Richard Serra and Carlota Fay’s 1973 quote, “If you are not paying for it, you’re not the customer; you’re the product being sold.” has never proven to be truer than it has now. Avast, a popular antivirus provider is coming under fire as consumer reports highlight their immoral data collection and sharing policies. News that Avast sells their customer’s highly sensitive web browsing data under their subsidiary company, Jumpshot, has many customers rushing to find ways to uninstall and opt-out of Avast’s data sales seeking an Avast alternative.
Avast is known for providing free antivirus software, but one thing that they haven’t been known for until now is selling the browsing data of its users across 100 million devices via a subsidiary called Jumpshot. In a January 28th blog post, Avast shares with users:
When Jumpshot was first launched in 2015, the idea was to create an innovative way to provide marketers with trend analytics and statistics on customer purchasing habits
While Avast has since removed the Jumpshot website, a look at the Jumpshot website on January 31st showed that some of their biggest customers, those who paid for data collected from Avast users, include Google, TripAdvisor, Nestle, Revlon, Kimberly-Clark, Unilever, and more. They shared this with prospective customers wishing to benefit from their data collection efforts:
Jumpshot delivers digital intelligence from within the Internet’s most valuable walled gardens.
In today’s digital economy, more than 70% of online transactions are hidden behind walled gardens. Jumpshot provides insights into consumers’ online journeys by measuring every search, click and buy across 1,600 categories from more than 150 sites, including Amazon, Google, Netflix, and Walmart.
Linking Data Back to Individual Consumers
Avast states that they “de-identify” the harvested user data they sell to these big-name companies and anyone else willing to pay $199 for access, meaning that it isn’t possible to link the data back to an individual. The fact is, this couldn’t be farther from the truth.
The data that Avast provides via Jumpshot is so detailed that clients can view each individual click a consumer made and from what device, including the time down to the millisecond. While Avast doesn’t directly provide the names, email addresses, or IP addresses associated with the data, it takes very little effort for their customers to assign the data to an individual. For example, Amazon can easily reference who made a purchase at 11:04:33 and link the harvested user data to a specific customer. Information provided about Google searches can be linked to a logged-in user on Google based on the time of their search and so forth. Now, data that was intended to be anonymous is linked to a specific person. Every action Avast users take online, every search, every website visited, every purchase made, is visible to some of the world’s biggest companies.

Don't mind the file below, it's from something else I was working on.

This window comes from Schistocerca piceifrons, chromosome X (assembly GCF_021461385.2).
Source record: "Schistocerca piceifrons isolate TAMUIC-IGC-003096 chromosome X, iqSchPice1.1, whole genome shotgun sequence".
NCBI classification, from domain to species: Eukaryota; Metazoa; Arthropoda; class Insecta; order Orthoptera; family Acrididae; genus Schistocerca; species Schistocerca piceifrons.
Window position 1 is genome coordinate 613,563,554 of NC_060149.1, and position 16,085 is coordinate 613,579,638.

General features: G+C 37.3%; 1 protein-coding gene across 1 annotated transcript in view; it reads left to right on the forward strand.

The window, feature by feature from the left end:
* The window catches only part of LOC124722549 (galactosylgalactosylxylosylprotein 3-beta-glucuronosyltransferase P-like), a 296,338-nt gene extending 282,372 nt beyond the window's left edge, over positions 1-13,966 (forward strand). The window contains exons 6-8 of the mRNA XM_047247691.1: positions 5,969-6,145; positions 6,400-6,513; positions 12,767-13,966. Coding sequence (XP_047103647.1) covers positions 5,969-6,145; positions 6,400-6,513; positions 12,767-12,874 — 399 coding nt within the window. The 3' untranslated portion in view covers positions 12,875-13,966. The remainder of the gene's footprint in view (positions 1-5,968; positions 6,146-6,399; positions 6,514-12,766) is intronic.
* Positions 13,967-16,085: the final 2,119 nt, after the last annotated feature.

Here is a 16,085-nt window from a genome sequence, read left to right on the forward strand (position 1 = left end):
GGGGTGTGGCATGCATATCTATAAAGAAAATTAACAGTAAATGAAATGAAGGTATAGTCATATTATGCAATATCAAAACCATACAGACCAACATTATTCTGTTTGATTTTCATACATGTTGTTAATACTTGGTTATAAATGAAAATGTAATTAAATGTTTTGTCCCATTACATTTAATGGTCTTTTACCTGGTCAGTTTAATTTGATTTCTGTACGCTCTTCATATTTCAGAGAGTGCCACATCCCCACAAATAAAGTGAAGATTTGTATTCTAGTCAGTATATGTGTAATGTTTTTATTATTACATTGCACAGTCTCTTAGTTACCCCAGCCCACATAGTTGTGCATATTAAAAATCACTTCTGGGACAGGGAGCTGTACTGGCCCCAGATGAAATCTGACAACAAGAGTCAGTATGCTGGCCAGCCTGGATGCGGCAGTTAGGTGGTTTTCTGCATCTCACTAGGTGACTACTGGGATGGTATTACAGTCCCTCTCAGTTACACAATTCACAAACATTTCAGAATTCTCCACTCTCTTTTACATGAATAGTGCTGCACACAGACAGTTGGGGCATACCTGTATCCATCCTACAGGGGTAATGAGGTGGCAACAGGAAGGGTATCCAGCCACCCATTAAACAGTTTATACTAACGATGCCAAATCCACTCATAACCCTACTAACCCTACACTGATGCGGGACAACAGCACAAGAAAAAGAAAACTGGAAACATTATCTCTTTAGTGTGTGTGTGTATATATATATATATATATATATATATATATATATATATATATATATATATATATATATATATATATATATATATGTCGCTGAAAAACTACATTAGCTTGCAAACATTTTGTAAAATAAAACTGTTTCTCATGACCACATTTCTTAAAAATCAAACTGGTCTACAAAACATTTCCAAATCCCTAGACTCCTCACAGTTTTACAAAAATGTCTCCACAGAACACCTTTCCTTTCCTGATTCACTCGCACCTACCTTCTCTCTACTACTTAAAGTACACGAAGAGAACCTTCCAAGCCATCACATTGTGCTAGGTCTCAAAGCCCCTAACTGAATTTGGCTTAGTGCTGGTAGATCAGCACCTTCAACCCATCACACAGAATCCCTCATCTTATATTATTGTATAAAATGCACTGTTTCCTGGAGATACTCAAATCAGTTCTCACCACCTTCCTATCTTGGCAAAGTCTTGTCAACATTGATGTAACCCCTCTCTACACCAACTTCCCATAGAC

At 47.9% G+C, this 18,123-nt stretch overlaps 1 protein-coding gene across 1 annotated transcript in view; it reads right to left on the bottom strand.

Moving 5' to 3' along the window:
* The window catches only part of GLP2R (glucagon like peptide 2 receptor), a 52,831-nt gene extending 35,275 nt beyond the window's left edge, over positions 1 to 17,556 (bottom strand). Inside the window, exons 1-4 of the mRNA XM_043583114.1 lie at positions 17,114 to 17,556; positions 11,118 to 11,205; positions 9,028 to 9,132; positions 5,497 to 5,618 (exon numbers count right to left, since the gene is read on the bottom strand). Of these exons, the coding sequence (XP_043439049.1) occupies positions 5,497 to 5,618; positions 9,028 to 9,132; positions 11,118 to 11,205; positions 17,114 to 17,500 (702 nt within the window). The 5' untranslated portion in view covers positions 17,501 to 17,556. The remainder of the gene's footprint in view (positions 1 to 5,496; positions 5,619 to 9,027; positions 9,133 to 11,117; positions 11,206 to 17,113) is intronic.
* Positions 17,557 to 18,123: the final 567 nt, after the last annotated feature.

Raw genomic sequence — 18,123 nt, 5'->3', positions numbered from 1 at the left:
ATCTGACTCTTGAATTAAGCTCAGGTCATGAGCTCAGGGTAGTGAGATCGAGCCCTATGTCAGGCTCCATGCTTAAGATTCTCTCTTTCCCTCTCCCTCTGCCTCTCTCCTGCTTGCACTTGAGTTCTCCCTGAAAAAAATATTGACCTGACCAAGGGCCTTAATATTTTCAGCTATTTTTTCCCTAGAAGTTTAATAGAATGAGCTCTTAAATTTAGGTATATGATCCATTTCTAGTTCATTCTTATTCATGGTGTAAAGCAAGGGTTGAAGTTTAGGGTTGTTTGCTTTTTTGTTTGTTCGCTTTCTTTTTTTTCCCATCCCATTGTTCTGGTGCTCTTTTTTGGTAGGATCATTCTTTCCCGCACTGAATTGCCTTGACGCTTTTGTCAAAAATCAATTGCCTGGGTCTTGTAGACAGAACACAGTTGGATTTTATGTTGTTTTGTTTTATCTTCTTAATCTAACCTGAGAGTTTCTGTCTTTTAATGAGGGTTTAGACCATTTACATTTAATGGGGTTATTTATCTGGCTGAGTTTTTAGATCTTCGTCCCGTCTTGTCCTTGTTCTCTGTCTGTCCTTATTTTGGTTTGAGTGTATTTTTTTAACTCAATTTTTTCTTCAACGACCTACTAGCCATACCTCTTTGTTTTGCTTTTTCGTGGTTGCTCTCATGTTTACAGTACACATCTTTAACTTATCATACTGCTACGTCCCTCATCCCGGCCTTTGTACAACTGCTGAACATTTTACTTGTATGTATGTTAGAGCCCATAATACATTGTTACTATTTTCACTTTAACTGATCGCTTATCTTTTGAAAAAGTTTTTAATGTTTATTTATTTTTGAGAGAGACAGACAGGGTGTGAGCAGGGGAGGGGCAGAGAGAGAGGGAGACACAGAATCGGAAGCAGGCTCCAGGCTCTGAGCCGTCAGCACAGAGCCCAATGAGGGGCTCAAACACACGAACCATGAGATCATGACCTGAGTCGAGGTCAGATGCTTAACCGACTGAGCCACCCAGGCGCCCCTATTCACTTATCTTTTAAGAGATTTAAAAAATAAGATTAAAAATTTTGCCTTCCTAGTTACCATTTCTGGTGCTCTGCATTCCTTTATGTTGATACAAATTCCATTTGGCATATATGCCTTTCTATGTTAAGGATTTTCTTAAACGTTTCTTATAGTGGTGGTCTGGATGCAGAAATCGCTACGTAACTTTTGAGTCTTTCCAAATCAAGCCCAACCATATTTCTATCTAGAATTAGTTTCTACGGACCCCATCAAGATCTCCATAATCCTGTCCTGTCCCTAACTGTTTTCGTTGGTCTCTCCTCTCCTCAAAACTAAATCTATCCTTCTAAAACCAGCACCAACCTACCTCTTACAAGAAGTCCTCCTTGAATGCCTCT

How Can I Protect My Data?
So many of us are accustomed to checking off boxes indicating that we agree with the Terms of Service and Privacy Policies for services that we use, but it’s important to make sure that you fully understand what happens when you do this. How many companies have you mindlessly permitted to share your personal information with 3rd parties? What information have you authorized businesses to collect about you outside of what you consciously provide? Which companies aren’t transparent about what they do with your data? How many companies say that they handle your data securely, but don’t actually do it? Here are some ways that you can keep your data private:
- Always take the time to read the Terms of Service and Privacy Policies when creating an account or using any service, especially the free ones.
- Remember that nothing is ever truly free in the long run. If you aren’t paying for a service, outside of trial offers, this means that you are the product. No business can operate without income and if it isn’t you providing that income, they’re making it through other means.
- Use a browser protection tool like Guardio, who does not sell user data to 3rd parties, to identify when a website or extension you access contains malicious code, phishing attempts, scams, or if the product you’re considering has a bad reputation for handling data securely.
- Regularly assess your privacy and data collection settings on social media and for other accounts that you use to ensure that you aren’t sharing things that are best kept private.